Magazine article Communication World

Editing: The Hidden Management Tool. How Editing Can Assist Empowerment

Magazine article Communication World

Editing: The Hidden Management Tool. How Editing Can Assist Empowerment

Article excerpt

As corporations flatten and empower staff, managers must mentor, coach and develop incisive communication skills in their subordinates. Working with writers to refine their thinking provides an ideal occasion to develop staff and to mode a successful conflict-resolution dialogue.

"He can't write the simplest of memos! After many hours, I end up writing them myself!"

"Why should I bother? She'll still re-write every word. Why doesn't she just write it herself?"

Sound familiar? Is writing the one task you can't seem to delegate? Have you stalemated your own career by rewriting the work of your staff? Do you continue to have frustrating arguments about structure? Word choice? Are your people hesitant about writing? Discouraged? Do they procrastinate? Do they perceive you as a critic? An evaluator? Someone they can never please?

The relationship between writer and editor, like the relationship between subordinate and manager, can be difficult, leaving both parties defensive and frustrated. Yet one of the best platforms for developing your staff is the intimacy of sharing a writing task. Fifteen years of teaching business communication seminars have enabled me to experiment with ways to alleviate some of this frustration and defensiveness. Developing a few of the ideas outlined in Edith Poor's "The Executive Writer" yields a method that is both dynamic and developmental. A series of definite steps allows you (the manager and editor) to coax your writers out of the corner of defending their writing (and self-esteem, ability, intelligence) into seeing the reader's point of view.

The secret to this dynamic approach is to focus on the act of reading, not on the relationship between you and your writer, which can become adversarial, nor on the document, which the writer naturally defends. You become the symbolic reader, or the attorney, for the defense of readers. Your goal is to help your staff write clear and useful memos or reports and, eventually, dispense with your services, not to disparage the writer nor belittle "bad" writing. The document itself is never attacked, relieving the writer of the curse of having to create the "ideal" memo or report.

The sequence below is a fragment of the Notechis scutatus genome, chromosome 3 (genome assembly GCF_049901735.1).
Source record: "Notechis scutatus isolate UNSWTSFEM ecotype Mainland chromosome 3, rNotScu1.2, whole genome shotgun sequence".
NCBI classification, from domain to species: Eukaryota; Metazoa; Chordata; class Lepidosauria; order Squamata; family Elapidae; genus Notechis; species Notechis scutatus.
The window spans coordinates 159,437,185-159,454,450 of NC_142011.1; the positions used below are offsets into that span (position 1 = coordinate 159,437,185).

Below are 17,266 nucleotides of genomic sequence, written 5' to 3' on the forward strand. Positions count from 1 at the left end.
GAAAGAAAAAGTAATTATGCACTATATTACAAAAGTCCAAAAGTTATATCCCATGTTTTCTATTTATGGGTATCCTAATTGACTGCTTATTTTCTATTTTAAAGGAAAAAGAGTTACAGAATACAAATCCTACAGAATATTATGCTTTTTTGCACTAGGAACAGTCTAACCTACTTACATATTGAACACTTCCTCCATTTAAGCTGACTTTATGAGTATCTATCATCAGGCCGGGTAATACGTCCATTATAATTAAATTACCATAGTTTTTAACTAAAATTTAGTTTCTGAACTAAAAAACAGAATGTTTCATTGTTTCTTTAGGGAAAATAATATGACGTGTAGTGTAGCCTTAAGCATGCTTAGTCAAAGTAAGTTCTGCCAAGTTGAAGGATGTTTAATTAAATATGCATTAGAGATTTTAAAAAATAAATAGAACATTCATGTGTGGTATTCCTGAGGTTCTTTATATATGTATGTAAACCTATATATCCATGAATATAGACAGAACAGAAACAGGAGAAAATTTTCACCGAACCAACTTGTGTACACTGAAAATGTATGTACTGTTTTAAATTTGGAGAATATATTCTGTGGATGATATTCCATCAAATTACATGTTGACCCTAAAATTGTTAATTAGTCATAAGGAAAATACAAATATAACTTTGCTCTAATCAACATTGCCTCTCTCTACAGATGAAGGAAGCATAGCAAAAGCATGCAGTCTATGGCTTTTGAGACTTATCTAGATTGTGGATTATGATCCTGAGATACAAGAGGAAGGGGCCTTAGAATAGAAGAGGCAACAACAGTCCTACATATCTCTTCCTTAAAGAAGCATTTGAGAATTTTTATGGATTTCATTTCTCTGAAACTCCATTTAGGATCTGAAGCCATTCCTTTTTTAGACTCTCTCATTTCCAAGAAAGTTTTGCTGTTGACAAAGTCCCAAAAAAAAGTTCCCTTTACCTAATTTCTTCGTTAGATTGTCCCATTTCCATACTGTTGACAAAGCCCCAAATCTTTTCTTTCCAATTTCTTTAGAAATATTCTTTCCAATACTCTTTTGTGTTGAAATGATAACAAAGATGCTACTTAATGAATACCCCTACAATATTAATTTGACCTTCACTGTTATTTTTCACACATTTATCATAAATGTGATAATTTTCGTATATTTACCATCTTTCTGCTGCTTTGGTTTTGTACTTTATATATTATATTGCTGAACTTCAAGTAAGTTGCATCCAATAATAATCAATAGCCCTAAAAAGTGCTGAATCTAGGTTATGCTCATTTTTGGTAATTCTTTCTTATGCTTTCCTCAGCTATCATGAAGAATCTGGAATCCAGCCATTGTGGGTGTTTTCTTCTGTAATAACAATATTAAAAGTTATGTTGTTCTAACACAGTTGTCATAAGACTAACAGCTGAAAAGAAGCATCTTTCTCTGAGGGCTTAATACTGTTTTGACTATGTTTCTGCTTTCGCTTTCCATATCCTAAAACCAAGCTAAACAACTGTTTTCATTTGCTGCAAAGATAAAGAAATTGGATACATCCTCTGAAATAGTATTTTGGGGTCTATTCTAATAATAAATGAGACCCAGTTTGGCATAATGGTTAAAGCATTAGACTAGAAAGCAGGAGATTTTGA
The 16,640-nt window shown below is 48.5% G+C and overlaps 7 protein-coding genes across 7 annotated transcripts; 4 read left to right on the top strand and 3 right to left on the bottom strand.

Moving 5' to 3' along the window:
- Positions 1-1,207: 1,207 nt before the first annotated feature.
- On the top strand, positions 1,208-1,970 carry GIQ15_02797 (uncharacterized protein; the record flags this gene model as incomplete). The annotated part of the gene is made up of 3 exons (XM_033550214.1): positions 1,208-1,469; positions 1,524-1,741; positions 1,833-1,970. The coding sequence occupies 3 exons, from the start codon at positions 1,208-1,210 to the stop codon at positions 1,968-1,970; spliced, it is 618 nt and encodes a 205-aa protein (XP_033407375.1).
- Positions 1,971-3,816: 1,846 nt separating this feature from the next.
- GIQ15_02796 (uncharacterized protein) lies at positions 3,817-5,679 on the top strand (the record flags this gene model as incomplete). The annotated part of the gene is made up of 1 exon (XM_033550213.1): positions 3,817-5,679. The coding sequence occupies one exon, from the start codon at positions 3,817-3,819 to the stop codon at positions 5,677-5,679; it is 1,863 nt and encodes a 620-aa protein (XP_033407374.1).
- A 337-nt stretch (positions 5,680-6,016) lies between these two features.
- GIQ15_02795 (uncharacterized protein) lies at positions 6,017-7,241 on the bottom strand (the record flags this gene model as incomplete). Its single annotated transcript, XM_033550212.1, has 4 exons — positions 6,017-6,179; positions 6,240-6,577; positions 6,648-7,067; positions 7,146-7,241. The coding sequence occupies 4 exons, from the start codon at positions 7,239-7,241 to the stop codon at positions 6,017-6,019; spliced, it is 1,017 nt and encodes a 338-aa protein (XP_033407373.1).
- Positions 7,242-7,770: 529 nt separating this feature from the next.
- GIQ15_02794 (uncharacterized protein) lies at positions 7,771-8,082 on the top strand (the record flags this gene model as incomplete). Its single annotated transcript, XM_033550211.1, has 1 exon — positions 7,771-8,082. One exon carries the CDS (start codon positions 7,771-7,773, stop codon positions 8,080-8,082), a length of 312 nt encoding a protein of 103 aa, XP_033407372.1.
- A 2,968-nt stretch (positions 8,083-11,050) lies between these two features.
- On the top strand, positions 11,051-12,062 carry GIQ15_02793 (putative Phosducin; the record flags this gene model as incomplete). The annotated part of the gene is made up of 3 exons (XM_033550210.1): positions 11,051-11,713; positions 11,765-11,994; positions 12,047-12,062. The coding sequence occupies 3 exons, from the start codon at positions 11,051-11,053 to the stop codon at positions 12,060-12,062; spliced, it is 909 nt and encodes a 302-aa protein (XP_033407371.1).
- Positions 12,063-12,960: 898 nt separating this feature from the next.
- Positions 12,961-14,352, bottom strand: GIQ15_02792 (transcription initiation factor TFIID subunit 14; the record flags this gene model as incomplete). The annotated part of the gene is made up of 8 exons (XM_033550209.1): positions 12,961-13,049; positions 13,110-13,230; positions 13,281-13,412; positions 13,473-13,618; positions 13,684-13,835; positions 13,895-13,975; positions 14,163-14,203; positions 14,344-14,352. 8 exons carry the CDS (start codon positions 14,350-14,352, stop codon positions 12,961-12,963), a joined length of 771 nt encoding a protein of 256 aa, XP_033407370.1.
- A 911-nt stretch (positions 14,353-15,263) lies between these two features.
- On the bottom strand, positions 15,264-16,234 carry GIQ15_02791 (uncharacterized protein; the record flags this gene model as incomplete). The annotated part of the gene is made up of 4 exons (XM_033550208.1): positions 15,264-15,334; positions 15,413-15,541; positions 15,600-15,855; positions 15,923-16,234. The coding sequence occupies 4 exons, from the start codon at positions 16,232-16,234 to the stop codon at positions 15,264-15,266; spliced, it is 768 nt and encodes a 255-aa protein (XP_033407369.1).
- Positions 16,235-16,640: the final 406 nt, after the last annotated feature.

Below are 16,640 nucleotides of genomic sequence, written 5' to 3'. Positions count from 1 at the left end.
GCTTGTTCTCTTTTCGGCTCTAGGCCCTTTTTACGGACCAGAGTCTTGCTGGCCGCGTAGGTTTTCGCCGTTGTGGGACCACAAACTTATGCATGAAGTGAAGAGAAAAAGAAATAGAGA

Focusing on reading and readers releases you from the burden of judging and evaluating and your writer from the necessity of justifying or defending. It allows both you and your writer to move to a neutral meeting ground -- the "imagined" document a reader will read easily and well.

Despite the tantalizing promise of a future paperless society, writing and supervising writing efforts, still remain among the most demanding tasks shouldered by most managers. If anything, these tasks are rendered more daunting by the special demands of our technologically advanced business environment. Have you looked at the proliferation and quality of E-Mail messages lately?

Personifying the Reader

When you become the reader, you transform editing into a non-judgmental dialogue during which the writer learns that meaning is not absolute, but depends on readers. You read and paraphrase various passages in the document, pointing out the places where readers could get stuck, not understand, misinterpret, stumble over logic, and lose their way.

When you take on the persona of a reader and not that of a judge, you protect the writer's ego. Writers cannot see the reader's point of view if they are busy defending their document in the face of a critic.

Become the reader within your corporate environment, work from the outside-in, from the larger picture, to the smaller, similar to an architect or an engineer. Just as an engineer will want to view and understand the entire project for which he or she is designing a component, so you begin with the total structure -- the whole -- and proceed through the hierarchies of lesser parts to the slots occupied by sentences.

How is this done? …

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